Reaching Apathetic Voters Could Be a Key Strategy For Trump or Biden to Win in November

By: Alex Trent | Published: Apr 04, 2024

Increasing numbers of Americans feel that the two major political parties no longer represent them, which has given rise to an apathetic attitude towards the electoral process. Independents are now the largest voting bloc in America and are often key determiners of important elections when they break for one side or the other.

Another group that political strategists are trying to figure out how to reach is apathetic voters, also known as ‘double-haters,’ which some polls estimate comprise 15% or more of the voting electorate.

Double Haters

A March poll from USA Today and Suffolk University found that so-called double-haters constituted 15% of their respondents. Other polls put this number closer to one in five.

A doctor wearing a white lab coat talking to a patient.

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This can be a significant number depending on how the vote totals go down on election day. In 2020, Joe Biden only won the state of Arizona by 11,000 votes, speaking truth to the old adage “every vote counts.”


Not Represented

Apathetic voters feel increasingly disconnected from the world of politics and say it has been a long time since someone has captured their attention.

A man shrouded in shadow throws dice into the air.

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Haley Fox, a San Diego-based photographer said the choices make her feel bleak. “There hasn’t been anything that has represented me for a really long time. So, like, 2024, just seeing what we have to choose from — it just feels so bleak.”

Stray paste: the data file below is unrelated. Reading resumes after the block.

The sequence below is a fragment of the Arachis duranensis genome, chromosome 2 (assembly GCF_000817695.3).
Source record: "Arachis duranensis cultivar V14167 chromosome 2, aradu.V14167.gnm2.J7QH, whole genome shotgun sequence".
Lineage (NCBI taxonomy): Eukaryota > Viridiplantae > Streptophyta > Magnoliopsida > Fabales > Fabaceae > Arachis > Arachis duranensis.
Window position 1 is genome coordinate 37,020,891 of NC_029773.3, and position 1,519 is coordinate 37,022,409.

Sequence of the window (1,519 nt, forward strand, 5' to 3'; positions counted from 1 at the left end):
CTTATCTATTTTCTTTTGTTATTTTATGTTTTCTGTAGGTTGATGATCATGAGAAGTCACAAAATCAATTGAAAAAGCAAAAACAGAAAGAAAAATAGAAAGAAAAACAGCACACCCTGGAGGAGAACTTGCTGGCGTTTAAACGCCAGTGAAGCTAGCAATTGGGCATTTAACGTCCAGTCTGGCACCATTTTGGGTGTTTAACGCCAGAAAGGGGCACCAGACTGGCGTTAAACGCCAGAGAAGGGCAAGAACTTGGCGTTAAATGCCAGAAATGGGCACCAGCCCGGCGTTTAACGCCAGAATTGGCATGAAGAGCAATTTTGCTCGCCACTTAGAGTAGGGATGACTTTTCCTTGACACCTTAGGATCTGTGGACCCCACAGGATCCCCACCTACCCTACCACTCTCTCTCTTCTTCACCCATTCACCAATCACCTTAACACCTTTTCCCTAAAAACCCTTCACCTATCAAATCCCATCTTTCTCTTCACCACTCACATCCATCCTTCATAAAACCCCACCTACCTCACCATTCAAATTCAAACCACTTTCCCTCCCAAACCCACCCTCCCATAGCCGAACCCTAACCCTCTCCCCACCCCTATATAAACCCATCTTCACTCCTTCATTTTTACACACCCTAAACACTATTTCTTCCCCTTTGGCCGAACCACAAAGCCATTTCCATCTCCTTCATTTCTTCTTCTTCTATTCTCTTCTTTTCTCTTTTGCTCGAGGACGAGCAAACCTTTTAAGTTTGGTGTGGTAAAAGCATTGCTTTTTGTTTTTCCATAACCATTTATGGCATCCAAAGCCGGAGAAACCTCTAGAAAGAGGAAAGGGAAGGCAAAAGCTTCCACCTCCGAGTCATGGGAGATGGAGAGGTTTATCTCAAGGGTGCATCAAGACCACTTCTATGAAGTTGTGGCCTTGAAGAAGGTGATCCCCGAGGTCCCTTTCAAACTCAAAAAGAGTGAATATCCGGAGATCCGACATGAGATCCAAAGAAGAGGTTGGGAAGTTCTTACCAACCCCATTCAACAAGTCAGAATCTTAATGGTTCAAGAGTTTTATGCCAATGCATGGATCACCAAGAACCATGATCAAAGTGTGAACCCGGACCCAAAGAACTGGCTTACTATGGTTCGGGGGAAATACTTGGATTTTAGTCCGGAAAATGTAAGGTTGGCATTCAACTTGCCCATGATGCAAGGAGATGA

Groundhog Day

Other apathetic voters feel like the race this year is essentially a re-run of the previous one. Both Trump and Biden have had a term in office to be judged by, sucking away enthusiasm that a newcomer might bring.

A ground hog walks through green grass.

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GOP political strategist Jared Sichel said “It’s essentially two incumbents running against each other, is how it feels. It’s kind of just Groundhog Day for a lot of people.”

Enthusiasm Problem

It’s not just double-haters that are experiencing a motivation problem this election cycle. In California, the country’s most populous state, the Public Policy Insitute of California found that less than four in ten people were “extremely” or “very” enthusiastic about voting for the president this year.

A student rubs his hair as he stares at his laptop with an upset expression.

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This low enthusiasm is occurring among Democrats and Republicans, though the study found that independents are more likely than either party to be apathetic.

Primary Slump

The Washington Post reported that in primaries that occurred in the middle of March, only 10% of voters across the country showed up to cast their ballot. 

A sign encouraging people to vote in an election.

Cottonbros Studio/Pexels

This primary turnout is a worrying sign for both Trump and Biden, who depend on their bases to be energized to show up to polls or cast a ballot through the mail.


Importance of Swing States

Places like Nevada and Arizona are critical swing states analysts are looking towards this election cycle. In 2020, Biden managed to win Arizona for the first time since Bill Clinton in 1996.